The Securities and Exchange Commission may soon assess smaller fines on some companies that settle charges with the regulator, according to The Washington Post.
The proposal — which is not yet public and will certainly generate a fair amount of debate — must receive approval from the five SEC commissioners before it can take effect. According to the newspaper, which cites current and former officials, the initiative is being led by chairman Christopher Cox, who has indicated a desire to avoid split decisions among the five commissioners.
SEC spokesman John Nester told the Post that the pilot program would affect a relatively small percentage of cases and would make negotiations between businesses and enforcers more efficient. He also told the paper the plan “will increase investor protection because it will give our enforcement division a stronger hand in settlement negotiations.”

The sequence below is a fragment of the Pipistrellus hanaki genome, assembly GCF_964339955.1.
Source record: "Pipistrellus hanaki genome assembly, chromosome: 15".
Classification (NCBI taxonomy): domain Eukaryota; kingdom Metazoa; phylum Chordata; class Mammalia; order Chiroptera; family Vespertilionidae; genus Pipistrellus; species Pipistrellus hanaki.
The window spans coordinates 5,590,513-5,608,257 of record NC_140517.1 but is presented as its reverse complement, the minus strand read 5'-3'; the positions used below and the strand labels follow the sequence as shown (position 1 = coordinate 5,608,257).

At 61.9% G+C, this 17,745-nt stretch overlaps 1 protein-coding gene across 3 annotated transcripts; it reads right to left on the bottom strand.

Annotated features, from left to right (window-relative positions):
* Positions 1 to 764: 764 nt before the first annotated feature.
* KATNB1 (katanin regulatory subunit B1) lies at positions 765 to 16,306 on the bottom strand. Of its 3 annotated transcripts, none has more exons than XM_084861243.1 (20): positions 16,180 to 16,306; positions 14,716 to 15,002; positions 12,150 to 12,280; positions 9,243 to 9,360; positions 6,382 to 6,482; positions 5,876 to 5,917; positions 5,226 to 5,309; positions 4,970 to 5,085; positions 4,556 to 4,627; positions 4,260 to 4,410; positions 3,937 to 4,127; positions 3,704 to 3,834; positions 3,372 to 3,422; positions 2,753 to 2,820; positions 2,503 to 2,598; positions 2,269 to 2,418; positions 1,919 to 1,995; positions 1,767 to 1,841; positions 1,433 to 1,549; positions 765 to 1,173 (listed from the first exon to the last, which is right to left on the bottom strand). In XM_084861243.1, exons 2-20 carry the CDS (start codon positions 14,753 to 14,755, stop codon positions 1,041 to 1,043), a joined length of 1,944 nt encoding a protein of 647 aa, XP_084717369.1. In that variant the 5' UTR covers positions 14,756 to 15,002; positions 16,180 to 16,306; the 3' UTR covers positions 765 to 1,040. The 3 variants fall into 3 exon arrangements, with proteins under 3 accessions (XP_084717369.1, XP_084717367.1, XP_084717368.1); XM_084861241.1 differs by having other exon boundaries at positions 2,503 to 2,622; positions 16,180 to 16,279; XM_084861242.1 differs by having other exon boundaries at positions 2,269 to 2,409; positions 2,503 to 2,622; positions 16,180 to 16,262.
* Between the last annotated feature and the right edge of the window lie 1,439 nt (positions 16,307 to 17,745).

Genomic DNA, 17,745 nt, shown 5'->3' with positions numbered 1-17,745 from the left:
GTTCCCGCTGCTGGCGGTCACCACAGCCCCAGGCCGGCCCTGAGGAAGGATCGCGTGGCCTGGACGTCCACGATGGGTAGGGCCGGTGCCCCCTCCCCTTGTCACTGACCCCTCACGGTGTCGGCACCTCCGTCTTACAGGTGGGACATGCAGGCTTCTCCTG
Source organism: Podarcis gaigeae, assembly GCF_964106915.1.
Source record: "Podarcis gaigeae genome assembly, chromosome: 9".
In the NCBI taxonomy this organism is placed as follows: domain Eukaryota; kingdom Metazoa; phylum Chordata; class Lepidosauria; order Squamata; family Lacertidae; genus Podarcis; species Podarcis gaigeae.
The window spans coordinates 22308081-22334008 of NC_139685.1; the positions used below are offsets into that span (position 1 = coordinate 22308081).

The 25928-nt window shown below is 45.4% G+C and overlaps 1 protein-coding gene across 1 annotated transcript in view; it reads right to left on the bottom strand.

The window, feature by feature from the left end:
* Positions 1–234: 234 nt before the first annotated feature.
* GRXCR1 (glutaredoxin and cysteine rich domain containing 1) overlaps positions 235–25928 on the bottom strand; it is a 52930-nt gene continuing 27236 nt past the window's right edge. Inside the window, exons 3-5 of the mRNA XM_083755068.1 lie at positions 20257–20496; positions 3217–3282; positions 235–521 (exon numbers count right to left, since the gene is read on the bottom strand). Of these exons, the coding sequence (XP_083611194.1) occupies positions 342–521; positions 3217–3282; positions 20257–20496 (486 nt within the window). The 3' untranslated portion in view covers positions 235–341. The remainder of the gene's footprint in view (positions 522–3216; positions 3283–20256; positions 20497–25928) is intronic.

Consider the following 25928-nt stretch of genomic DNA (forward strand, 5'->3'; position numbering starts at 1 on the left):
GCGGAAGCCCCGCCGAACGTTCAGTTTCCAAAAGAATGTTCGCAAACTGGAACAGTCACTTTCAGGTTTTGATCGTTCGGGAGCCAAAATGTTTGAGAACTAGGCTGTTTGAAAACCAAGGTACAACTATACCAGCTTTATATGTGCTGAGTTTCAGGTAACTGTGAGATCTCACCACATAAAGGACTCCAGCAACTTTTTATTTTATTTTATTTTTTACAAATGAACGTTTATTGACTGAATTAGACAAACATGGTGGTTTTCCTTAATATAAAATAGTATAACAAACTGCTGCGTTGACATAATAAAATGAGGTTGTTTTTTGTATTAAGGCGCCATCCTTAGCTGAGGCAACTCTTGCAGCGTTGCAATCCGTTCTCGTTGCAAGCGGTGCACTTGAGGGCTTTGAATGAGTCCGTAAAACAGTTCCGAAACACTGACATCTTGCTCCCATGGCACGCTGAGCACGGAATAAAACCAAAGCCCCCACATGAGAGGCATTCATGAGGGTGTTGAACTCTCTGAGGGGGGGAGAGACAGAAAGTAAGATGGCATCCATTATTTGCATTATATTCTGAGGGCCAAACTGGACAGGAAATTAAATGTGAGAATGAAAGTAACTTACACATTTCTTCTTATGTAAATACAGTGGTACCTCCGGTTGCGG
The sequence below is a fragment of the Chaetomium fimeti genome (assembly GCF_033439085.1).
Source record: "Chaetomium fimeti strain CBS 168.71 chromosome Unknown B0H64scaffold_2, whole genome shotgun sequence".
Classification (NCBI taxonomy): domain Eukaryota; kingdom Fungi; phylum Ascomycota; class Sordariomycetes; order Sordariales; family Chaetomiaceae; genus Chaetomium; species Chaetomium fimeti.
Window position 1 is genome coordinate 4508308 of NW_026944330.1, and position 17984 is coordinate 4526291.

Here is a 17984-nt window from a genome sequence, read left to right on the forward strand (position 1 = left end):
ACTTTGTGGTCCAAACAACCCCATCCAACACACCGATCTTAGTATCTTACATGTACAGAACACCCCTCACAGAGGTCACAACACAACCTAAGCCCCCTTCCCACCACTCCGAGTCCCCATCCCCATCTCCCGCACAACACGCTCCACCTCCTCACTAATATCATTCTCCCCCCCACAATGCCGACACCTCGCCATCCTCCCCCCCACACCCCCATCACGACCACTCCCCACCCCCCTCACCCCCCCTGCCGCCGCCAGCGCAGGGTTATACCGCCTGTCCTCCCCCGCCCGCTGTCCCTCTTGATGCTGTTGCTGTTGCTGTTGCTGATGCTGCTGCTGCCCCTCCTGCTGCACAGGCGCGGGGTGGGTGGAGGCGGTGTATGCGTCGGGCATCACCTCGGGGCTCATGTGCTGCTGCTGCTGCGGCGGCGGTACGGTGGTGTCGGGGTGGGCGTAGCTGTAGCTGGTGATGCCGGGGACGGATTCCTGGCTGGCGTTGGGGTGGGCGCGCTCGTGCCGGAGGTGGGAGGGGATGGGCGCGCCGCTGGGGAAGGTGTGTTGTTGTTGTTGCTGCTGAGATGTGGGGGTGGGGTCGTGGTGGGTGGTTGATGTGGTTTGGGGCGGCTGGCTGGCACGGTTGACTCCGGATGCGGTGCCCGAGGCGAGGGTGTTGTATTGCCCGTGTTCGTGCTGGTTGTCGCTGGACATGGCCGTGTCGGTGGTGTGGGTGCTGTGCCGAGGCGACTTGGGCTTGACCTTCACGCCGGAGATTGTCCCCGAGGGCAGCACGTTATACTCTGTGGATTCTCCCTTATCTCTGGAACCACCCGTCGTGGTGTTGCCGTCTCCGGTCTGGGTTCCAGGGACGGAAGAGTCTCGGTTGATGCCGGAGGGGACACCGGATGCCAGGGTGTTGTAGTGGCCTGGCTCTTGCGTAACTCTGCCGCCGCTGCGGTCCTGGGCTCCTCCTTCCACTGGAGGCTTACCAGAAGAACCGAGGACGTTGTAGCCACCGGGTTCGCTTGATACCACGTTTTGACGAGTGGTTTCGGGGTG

The basic argument against fining companies is that shareholders, who may have been victimized by corporate misdeeds, are penalized again when a fine reduces earnings. Commissioner Paul S. Atkins and other officials have asserted that corporate executives who break the law should pay the price themselves, the Post pointed out.
Disagreements regarding corporate fines have slowed the resolution of several cases, many involving backdated stock options, according to numerous published accounts. Last year, for example, the Department of Justice and the SEC filed criminal and civil fraud charges against Gregory Reyes, former CEO, president, and chairman of Brocade Communications Systems; SEC staffers are now weighing a fine against the company itself, according to the Post.
In January 2006, the SEC clarified its policy on fines; since then, according to the Post, the commission has urged its enforcement division to reconsider certain cases.